Bayesian reasoning is a kind of statistical reasoning that says “What should we expect given what we’ve seen?” It says: take all the data into account, including new data, and what should we expect in data going forward?

In other words, given that you’ve already struggled for 3 days with this bug, how likely are you going to solve it by struggling for 3 more days?

Not very likely.

This is called grinding. And it’s a technique that may leave you with the answer, after maybe thirty more days, or may drive you to completely change your result (which is bad – if you wanted to design it in a certain way, it’s probably because that certain way was good. Changing to another way means you’re sacrificing quality because you couldn’t make it work.)

Or it may leave you quitting your job. I’ve seen all three happen.

When you find yourself grinding, your hypothesis generating engine slows down, and you have trouble coming up with new ideas for why your bug is occurring. You either rehash old ones – which is a waste of time if you’ve kept a journal – or you come up with increasingly bizarre theories on why your program may not be working, which isn’t the best use of your time.

The best thing to do when you realize you’re grinding is give up and work on something else. Your subconscious will be busy grinding away at the problem for you, and you’ll be greeted with an especially good idea right when you’re falling asleep, or when you’re showering, or otherwise occupied. These are the insightful ideas that have lots of promise, whereas the bizzare ideas you come up with staring at the code are almost always bad.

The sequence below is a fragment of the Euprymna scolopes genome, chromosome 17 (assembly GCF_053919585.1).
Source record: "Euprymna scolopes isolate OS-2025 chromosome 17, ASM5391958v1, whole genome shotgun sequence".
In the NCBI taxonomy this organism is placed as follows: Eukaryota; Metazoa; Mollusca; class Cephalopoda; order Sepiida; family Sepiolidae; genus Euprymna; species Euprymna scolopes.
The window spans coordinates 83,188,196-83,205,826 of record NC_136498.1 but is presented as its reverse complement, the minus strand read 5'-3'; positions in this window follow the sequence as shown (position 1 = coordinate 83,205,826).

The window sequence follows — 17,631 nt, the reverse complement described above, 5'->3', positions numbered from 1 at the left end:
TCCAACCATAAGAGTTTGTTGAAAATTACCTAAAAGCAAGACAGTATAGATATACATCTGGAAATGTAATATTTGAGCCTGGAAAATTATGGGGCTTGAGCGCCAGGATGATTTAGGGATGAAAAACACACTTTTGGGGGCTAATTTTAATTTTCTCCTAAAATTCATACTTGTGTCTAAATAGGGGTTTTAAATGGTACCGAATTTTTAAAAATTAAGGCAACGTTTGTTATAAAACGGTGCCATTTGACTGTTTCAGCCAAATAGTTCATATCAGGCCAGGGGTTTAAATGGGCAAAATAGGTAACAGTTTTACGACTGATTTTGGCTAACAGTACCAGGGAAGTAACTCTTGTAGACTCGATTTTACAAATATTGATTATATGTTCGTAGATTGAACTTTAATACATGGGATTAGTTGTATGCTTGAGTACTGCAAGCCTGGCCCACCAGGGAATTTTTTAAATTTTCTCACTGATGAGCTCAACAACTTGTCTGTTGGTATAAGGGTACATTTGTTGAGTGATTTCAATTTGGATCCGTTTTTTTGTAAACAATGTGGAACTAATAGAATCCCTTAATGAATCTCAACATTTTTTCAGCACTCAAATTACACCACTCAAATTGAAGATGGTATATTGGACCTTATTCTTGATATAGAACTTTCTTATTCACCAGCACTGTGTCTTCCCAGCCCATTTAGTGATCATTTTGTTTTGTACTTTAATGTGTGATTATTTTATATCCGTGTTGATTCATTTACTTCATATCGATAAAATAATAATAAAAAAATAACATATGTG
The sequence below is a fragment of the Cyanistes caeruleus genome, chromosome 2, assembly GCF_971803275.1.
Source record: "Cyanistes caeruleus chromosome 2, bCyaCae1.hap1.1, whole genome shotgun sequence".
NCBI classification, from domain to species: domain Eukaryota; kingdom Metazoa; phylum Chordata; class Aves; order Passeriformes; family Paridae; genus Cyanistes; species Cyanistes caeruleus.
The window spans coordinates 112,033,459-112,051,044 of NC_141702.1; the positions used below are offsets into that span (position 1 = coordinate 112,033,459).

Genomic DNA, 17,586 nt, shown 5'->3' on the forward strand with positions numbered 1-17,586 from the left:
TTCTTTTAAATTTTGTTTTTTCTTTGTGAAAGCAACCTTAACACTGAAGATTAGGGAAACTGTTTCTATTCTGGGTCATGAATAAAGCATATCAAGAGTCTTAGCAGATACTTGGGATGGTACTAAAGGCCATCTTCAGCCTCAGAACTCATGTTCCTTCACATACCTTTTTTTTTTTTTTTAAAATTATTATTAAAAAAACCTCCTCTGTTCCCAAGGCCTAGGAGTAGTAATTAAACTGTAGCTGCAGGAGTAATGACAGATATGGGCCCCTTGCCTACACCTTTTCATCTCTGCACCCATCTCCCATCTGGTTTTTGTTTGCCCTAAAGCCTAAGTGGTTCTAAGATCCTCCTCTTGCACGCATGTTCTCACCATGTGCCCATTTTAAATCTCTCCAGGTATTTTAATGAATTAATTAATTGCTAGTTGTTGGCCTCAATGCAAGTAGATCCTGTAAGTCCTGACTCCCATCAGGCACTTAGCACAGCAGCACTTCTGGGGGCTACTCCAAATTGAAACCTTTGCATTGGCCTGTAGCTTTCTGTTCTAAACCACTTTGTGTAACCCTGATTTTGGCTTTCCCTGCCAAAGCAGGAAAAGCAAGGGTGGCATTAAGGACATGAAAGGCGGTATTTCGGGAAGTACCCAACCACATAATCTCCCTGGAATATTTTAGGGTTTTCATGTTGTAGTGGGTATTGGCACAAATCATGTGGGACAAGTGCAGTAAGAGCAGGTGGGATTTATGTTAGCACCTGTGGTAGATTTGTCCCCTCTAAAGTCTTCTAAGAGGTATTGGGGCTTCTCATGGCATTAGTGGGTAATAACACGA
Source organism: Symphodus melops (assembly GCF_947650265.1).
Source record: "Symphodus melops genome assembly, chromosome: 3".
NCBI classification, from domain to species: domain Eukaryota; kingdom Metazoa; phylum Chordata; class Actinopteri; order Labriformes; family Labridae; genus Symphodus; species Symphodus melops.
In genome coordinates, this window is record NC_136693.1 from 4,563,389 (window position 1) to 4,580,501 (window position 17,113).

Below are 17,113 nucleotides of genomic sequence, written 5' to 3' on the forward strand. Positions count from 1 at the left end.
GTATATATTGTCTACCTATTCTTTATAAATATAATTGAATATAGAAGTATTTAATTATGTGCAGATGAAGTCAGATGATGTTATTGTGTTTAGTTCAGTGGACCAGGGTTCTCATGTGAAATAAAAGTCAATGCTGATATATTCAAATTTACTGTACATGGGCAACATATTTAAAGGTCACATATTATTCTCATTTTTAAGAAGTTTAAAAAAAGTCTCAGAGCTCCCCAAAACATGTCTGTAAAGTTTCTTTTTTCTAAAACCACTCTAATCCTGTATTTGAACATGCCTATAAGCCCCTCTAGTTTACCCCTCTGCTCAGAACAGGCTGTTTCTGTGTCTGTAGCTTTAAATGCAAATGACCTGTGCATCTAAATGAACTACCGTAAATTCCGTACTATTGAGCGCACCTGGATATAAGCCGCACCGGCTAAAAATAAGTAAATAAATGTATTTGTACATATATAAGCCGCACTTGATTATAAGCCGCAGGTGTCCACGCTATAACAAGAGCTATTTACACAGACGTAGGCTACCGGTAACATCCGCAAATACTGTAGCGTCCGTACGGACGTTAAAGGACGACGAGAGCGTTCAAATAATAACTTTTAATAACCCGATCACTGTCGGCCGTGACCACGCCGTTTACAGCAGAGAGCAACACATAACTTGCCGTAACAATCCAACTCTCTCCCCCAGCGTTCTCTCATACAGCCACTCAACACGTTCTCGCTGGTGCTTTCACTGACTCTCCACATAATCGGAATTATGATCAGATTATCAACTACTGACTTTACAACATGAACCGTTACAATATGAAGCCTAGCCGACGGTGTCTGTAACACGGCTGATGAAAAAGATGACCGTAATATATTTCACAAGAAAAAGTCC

Walk away, play a game, read a book, talk about your problem with someone else, or talk about anything but your problem with someone else. Insight will strike.

4. Play

When you’re coding, you’re not always stuck on something. Sometimes, things are going just fine, swimmingly actually. This is when you should try to make your own problems to get stuck on.

If you’re trying some tutorial and you can get a button to show up on your screen where you want it – what happens when you move it? What happens when you set certain things to negative numbers? What happens when you try and push it off the screen?

These are experiments, like the above, but rather than experiments trying to prove or disprove a theory about how something is causing a failure, they’re still adding data to “how buttons work” or “how strings work” or just about anything else. They’re a form of play – exploration for its own sake – and they’re incredibly valuable forms of “hacking”.

Again, as with tip 7, leave yourself a way to back out. But rather than trying things to fix your program, you’re more or less trying ways to break it – or maybe not. You’re just trying things on a completely fine program, and checking with what you think will happen with what actually does.

Along with tip 5 below, playing is the best way to get the most out of something you’ve already done – if you already implemented some widget, what are a few ways to change it that you don’t know what they do? That ensures you get the most out of every project and exercise.

5. Make it Work; Then, Make it Pretty